By ELLEN GOLDBAUM
Published December 4, 2023
To address the increasingly urgent needs of the growing population of adults aged 65 years and older, UB is dedicating $4 million to aging-related research.
The investment will leverage the university’s wide-ranging expertise in age-related issues and research throughout its 12 academic units.
It will allow UB to expand and enrich educational programming, enhance faculty recruitment and strengthen multidisciplinary research collaborations with the goal of generating solutions that address the physiological and societal elements of aging.
A symposium on “Advancing Aging-Related Efforts” will formally launch the initiative. It will take place at 3 p.m. Dec. 7 at the Jacobs School of Medicine and Biomedical Sciences at UB and is sponsored by the Office of the Vice President for Health Sciences.
The symposium’s keynote speaker is Greg Olsen, acting director of the New York State Office for the Aging, who will discuss Gov. Kathy Hochul’s Master Plan on Aging, which is being coordinated by the New York State Department of Health and the state Office for the Aging. Olsen oversees the Office for the Aging’s administration of federal- and state-funded programs designed to assist the more than 4.6 million older adult residents in the state, as well as programs that assist family members and others involved with helping older adults who need greater levels of assistance.
“We are delighted to be able to host Greg Olsen at our symposium and to share with him the innovative work of UB faculty,” says Allison Brashear, vice president for health sciences and dean of the Jacobs School.
The symposium will feature more than 70 UB faculty projects focused on improving the quality of life for aging Americans.
The new effort will position UB to become a national leader in aging-related research.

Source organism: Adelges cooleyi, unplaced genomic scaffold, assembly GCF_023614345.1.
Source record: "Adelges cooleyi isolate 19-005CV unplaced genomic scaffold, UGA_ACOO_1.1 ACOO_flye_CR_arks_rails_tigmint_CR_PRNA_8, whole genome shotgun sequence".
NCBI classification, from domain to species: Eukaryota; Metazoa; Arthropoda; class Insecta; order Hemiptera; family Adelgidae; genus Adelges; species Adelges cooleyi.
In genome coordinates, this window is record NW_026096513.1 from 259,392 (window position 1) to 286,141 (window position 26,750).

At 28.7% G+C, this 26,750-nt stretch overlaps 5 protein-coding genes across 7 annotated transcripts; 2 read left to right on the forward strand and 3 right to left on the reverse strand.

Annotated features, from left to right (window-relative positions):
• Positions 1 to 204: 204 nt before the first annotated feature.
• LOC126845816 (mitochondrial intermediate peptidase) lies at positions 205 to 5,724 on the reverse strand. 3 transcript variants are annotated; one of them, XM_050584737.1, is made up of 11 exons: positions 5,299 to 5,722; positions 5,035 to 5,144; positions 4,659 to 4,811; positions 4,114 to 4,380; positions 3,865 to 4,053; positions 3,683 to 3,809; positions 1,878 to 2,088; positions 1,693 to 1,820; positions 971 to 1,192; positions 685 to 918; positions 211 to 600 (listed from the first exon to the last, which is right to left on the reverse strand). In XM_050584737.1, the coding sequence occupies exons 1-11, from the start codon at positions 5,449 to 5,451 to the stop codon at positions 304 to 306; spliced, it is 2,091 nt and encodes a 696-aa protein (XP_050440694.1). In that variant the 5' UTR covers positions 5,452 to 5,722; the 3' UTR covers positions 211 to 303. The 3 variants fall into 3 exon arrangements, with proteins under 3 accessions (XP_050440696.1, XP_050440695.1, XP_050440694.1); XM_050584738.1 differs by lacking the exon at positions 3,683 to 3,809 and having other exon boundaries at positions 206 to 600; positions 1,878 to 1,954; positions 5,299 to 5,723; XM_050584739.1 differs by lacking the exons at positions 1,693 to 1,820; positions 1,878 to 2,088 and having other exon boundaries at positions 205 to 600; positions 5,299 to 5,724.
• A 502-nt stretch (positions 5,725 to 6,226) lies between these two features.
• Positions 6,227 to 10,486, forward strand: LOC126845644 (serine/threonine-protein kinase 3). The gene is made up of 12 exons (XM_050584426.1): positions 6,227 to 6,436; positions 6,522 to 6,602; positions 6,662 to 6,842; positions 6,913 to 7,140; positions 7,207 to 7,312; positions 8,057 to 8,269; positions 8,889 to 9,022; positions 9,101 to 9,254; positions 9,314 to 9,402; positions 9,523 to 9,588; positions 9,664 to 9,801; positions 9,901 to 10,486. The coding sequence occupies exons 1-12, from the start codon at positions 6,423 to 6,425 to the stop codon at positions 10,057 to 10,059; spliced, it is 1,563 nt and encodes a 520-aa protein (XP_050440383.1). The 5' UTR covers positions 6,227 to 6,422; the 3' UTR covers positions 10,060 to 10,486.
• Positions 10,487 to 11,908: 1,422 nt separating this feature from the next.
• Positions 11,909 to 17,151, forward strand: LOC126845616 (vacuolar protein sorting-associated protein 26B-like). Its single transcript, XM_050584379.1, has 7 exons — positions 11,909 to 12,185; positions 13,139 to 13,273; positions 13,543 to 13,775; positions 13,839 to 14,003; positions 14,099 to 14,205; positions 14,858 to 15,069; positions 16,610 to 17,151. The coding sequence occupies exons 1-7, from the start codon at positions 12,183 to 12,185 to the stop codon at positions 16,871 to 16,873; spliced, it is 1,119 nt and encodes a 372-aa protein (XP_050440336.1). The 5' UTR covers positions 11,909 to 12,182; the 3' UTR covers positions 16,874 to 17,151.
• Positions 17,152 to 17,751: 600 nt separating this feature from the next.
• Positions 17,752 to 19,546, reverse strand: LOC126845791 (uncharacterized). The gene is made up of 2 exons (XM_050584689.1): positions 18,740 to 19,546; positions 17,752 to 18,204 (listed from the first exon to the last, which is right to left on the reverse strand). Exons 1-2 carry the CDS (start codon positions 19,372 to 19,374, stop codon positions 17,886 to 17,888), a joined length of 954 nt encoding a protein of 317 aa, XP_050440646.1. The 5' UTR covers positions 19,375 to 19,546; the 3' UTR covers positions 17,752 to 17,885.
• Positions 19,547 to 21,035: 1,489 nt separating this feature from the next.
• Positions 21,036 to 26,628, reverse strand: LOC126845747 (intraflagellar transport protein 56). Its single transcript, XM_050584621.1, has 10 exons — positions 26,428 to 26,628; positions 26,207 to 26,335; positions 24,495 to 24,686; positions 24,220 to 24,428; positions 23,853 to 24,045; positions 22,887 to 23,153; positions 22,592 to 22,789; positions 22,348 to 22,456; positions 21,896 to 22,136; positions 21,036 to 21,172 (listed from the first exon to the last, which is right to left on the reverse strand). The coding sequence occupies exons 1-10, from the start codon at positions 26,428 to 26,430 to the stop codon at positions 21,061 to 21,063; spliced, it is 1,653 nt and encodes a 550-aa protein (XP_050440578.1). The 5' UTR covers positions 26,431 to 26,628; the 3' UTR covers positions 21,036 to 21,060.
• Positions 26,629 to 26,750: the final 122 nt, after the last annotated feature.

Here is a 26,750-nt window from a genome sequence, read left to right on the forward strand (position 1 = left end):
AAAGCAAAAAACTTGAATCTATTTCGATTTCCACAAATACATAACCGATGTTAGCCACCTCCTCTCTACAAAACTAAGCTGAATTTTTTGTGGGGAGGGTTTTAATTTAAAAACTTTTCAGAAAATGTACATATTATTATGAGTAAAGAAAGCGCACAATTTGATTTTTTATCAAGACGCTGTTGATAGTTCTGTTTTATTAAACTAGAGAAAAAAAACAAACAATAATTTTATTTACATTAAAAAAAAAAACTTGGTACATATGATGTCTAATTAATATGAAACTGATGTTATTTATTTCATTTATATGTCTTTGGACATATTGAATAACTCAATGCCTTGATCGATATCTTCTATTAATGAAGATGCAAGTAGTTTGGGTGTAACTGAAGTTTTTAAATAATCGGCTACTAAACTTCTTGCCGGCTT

It comes amid a growing consensus that the U.S. must accelerate research that addresses the needs of older adults. For example, the National Institute on Aging, which is part of the National Institutes of Health (NIH), and many other public and private funders are allocating more resources to address age-related issues.
“Given the growth in the aging population, we need to address issues impacting the health of our older populations,” says Jean Wactawski-Wende, SUNY Distinguished Professor and dean of the School of Public Health and Health Professions. “Our university is poised to make significant contributions in advancing knowledge and solutions related to health in our aging populations. UB’s interdisciplinary approach to education, practice and research will be central to addressing these issues in our communities.”
UB’s primary strengths in this field include its Academic Health Center, which is comprised of the university’s health sciences schools: Dental Medicine; the Jacobs School; Nursing; Pharmacy and Pharmaceutical Sciences; Public Health and Health Professions; and Social Work. Additional expertise comes from the College of Arts and Sciences, the School of Engineering and Applied Sciences, and others.
Many aging-related projects have been ongoing at UB for years and include:
The new initiative will dedicate resources toward bolstering these efforts while also supporting the recruitment of new faculty who are focused on novel approaches to aging-related challenges.
“As a city that is home to minority and aging populations growing more rapidly than in other U.S. regions, Buffalo is uniquely positioned to be the place where innovations targeted to these communities should be developed and implemented,” says Brashear. “This new focus will allow UB to more powerfully leverage its scholarship and innovation to address the increasingly complex needs of our region’s aging population.”
New faculty research will be supported with seed funding from the university, with the goal of attracting additional funding from the NIH and other federal agencies. Currently, the National Institute on Aging is funding more than 7,000 projects in this area for a total of $5.8 billion. Their funding has doubled in the past 10 years and UB wants to position teams to be part of that growth, recognizing that it is a significant concern for so many.
Other plans include implementing a seminar series to bring national leaders to the university to engage in and stimulate conversation on critical aging-related topics. UB also plans to host a multidisciplinary team-science symposium on aging to bring together campus-wide faculty with expertise in the field, as well as regional partners, to foster further collaboration.